Home Safety: Keeping Your Kids Safe Online
The internet is a wonderful tool. You can find information in an instant and connect with people around the world as well as work, play, travel, share and learn. Kids are especially lucky, especially those who grow up always having the internet and always being able to tap its vast resources. This can set them up for future success and learning in so many ways. However, with this great resource comes the need for children to be responsible, careful, and cautious about their internet usage. With a rise in cyberbullying, the danger of online predators, and the increasing prevalence of social media, kids need to learn a healthy respect for the tools they have been given. While fear is not the answer, understanding the dangers is the first step in keeping kids safe online.
Kids are naturally curious, which is great! However, on the internet, that curiosity should come with some general warnings and lessons. If you are around children, you should be a role model in your internet usage. Don’t bully or post hateful comments, don’t share your information with people you do not know, don’t share your password or click on suspicious links, and so on. It is also important to both monitor and limit the amount of time kids spend on the internet. By breaking up sessions into smaller chunks, you can have many conversations with your child about the importance of internet safety and monitor their activity more easily.
- New York Public Library: Internet safety tips for children and teens
- United States Federal Bureau of Investigation: Kids, safety tips
- KidsHealth: Internet safety
Passwords are a point of concern for every internet user, not just kids. You should never write your passwords down in a place they could be found or easily accessed. Even though kids are not likely to have bank accounts or investments, they still have passwords and access that should not be shared. The wireless internet password for your home, for example, should be secure and not shared with others. Any social media accounts your kids have should also have secure passwords that are changed regularly.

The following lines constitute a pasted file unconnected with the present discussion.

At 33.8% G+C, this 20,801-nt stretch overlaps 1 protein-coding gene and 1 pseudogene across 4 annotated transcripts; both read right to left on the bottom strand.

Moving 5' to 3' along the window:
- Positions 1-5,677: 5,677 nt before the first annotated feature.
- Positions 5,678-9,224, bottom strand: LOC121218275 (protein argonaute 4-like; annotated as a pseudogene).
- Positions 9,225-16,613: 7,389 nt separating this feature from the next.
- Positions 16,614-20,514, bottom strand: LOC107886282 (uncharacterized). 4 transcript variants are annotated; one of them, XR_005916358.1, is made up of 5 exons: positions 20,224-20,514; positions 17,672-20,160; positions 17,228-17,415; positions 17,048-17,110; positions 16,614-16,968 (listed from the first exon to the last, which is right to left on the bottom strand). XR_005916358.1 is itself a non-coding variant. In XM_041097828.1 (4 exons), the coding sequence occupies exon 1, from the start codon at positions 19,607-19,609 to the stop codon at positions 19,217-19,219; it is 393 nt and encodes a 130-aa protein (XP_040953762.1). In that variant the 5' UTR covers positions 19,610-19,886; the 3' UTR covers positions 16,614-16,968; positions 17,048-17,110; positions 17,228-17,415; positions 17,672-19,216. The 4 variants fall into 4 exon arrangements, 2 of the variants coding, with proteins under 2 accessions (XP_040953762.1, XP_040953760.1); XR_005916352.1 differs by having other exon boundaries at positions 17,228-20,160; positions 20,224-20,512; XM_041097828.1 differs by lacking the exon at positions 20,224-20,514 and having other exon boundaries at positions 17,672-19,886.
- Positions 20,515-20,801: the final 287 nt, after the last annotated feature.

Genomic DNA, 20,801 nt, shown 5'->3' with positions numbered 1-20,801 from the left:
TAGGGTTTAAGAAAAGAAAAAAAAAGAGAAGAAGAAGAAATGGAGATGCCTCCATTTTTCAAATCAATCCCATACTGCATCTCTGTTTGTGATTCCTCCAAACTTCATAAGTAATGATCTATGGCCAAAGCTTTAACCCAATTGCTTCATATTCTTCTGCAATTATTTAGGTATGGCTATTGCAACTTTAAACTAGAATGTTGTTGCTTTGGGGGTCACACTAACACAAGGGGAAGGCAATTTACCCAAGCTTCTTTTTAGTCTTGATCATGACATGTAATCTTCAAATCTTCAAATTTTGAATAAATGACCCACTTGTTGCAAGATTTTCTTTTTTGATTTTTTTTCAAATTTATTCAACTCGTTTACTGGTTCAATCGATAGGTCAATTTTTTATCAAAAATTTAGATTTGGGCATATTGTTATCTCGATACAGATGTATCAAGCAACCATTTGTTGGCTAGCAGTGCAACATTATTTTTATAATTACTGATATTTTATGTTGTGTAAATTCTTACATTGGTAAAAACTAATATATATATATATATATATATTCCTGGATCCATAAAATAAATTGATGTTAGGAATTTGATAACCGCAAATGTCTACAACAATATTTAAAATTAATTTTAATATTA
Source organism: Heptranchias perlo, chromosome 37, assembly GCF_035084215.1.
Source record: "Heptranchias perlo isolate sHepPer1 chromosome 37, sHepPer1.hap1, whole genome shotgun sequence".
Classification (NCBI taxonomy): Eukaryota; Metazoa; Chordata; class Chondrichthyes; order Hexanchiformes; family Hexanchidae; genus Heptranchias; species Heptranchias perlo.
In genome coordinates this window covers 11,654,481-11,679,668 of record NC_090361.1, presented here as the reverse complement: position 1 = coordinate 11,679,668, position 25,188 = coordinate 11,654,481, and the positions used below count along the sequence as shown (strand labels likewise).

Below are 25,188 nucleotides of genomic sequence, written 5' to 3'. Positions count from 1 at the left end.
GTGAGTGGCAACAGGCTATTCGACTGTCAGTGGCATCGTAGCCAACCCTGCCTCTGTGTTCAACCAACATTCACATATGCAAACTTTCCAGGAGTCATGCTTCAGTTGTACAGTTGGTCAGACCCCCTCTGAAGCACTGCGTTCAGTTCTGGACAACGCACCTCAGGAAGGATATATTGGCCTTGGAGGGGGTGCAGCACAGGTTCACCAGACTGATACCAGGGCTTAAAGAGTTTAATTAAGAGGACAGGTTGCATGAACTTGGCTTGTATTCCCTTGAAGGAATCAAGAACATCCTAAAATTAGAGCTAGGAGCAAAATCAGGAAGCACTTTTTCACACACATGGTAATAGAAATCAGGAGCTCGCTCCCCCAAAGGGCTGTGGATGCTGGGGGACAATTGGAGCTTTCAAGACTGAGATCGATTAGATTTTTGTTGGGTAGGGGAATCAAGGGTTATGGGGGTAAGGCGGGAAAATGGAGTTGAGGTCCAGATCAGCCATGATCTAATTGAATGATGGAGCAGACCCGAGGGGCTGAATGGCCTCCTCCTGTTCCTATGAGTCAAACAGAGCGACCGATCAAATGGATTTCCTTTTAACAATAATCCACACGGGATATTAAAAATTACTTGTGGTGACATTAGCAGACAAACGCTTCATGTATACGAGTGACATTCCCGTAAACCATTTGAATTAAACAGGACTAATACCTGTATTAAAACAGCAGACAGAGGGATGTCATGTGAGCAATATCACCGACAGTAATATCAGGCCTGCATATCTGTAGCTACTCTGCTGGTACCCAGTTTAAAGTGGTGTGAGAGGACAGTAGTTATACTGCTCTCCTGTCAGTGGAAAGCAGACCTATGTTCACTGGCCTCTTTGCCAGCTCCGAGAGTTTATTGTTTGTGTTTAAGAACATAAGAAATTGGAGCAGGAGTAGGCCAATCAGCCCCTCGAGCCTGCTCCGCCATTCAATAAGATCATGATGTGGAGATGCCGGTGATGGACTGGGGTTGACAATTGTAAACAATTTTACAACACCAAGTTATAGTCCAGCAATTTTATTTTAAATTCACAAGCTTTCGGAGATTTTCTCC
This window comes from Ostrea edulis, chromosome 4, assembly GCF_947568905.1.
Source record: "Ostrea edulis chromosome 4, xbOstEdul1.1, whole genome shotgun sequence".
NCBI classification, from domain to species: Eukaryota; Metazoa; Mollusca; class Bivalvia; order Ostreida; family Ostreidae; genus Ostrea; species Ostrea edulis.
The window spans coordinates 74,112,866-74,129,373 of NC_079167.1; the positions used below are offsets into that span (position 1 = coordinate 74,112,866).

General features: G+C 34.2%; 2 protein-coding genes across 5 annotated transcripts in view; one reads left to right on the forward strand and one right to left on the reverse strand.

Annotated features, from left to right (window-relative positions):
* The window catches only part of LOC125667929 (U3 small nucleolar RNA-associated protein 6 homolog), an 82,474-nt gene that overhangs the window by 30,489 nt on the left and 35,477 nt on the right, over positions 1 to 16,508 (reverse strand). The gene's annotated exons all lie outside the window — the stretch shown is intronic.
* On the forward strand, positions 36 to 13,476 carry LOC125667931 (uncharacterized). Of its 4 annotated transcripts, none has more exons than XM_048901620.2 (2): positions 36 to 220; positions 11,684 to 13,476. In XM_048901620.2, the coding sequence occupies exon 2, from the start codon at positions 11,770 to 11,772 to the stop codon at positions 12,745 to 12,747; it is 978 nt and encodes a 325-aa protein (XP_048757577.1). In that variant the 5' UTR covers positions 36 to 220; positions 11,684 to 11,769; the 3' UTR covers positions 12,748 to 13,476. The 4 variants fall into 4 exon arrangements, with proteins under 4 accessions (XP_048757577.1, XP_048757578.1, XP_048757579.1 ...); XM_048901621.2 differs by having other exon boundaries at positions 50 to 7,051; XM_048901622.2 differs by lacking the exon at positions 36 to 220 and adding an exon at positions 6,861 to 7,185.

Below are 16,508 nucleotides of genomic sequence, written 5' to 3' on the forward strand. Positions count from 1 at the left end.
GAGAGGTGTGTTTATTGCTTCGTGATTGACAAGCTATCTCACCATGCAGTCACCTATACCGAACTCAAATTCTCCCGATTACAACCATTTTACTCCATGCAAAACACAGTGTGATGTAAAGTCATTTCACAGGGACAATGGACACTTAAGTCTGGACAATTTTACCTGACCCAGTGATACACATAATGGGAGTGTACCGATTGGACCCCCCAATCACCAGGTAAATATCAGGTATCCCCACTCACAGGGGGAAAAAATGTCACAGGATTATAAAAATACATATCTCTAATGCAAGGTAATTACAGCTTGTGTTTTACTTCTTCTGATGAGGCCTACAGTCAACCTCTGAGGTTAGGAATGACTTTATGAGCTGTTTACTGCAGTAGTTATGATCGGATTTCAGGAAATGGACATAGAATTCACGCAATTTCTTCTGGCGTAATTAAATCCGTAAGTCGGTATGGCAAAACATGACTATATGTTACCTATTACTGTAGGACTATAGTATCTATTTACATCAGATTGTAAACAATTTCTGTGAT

Also, while using their passwords to gain access to their accounts is not a nice thing to do, an open dialogue and communication channel is far better. Kids should still save their passwords and share them with you in case of emergency. One great way to do this is to create a secure text document file that is password protected and kept on the central computer in the house.
- S. Department of Education: Cybersecurity: 7 ways to keep kids safe online
- Consumer Reports: Everything you need to know about password managers
One of the most important things to teach children is that it is okay to be friendly online, but that they should never share personal information. This includes their full name, age, hometown, address, phone number, and other personal information. Kids should also avoid sharing pictures that have their location tagged or that show that they are away from home or regularly go to a recognizable spot. Again, fear is not the way to look at this precaution. One of the most important lessons children can learn about the internet is to stop and analyze what they share or post before they do it, so a healthy level of responsibility and analysis should be the goal.